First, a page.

classic Natya Shastra. The Mallas were deligthted to entertain Indian musicians, singers and scholars in their courts, and the Hanuman Dhofca reportedly was widely known as a musical centre by the 17th century.
Music in more concrete form may have also been importedfrom the south. TheNewar scholar Thakurlal Manandhar has, for example, suggested that the dapha was borrowed from Mithila in the north Indian kingdom of Tirhut, with which the early Mai las had regular contact. The Nepal-India musical connections came to a temporary end in the early Shah period with Prithvi Narayan´s decree that no Indian musician be encouraged in his country, under the Ranas, prominent Indian classical musicians were again invited to the palaces.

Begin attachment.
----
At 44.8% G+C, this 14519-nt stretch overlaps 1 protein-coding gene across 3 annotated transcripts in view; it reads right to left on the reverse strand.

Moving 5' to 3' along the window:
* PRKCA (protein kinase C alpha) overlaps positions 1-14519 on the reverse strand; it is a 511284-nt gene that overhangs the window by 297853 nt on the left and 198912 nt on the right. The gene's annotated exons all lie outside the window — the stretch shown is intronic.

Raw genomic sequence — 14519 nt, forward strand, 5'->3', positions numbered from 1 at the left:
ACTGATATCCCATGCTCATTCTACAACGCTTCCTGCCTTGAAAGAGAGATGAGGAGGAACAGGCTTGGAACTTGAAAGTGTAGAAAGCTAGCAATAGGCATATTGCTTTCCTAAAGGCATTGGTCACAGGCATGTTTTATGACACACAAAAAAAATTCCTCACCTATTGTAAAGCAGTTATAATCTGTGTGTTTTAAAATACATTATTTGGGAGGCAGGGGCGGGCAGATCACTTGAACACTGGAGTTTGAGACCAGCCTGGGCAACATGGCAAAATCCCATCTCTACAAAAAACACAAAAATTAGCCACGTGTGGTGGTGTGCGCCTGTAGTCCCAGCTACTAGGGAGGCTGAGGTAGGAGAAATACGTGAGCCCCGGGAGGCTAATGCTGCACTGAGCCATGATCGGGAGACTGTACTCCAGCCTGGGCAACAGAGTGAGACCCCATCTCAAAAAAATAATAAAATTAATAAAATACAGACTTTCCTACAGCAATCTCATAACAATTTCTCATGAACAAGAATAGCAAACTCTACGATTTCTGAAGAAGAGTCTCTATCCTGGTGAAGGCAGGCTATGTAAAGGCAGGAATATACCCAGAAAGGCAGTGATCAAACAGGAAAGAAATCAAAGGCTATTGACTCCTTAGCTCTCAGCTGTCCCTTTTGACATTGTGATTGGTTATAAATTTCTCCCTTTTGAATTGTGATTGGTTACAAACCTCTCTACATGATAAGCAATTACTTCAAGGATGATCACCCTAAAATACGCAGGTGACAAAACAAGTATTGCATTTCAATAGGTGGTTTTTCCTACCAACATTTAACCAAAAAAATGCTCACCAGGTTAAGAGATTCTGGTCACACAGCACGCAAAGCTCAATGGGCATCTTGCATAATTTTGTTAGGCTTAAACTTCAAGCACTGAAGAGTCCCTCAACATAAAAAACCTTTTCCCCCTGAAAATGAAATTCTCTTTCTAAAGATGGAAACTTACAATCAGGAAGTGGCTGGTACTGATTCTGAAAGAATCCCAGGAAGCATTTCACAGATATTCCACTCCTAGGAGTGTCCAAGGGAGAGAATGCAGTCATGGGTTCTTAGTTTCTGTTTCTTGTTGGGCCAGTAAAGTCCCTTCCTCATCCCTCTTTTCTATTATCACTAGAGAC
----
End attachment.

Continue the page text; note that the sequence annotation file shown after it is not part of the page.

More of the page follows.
The more recent modern s ongs bro adcas t by Radio Nepal during the past few decades have obvious Indian connections. There are songs based on raagas but, more importantly, the whole genre draws upon its Indian counterparts — film songs, light-classical ghazah, and the like. Though there has been a steady influx of musical ideas from India over the centuries, these have mostly become "Nepalised" when utilised by the musical artistes of the Kathmandu Valley. In the case of modern songs, the Indian influences have been combined with musical ideas from Nepal´s own regional folk traditi ons to produce a genre distinct from its Indian counterpart. Although the boundaries are by no means precise, the voices, manner of singing, orchestration, the melodies, the way different instruments are played and, of course, the fact that the singers, composers and songwriters are Nepalis (disregarding the most obvious sign, the language of the lyrics) all contribute to our recognition of Nepali music. Indeed, this distinctness is part of the modern songs´ ideological reason for being. It is almost as if the whole genre is there to say: "this is not India, this is Nepal!".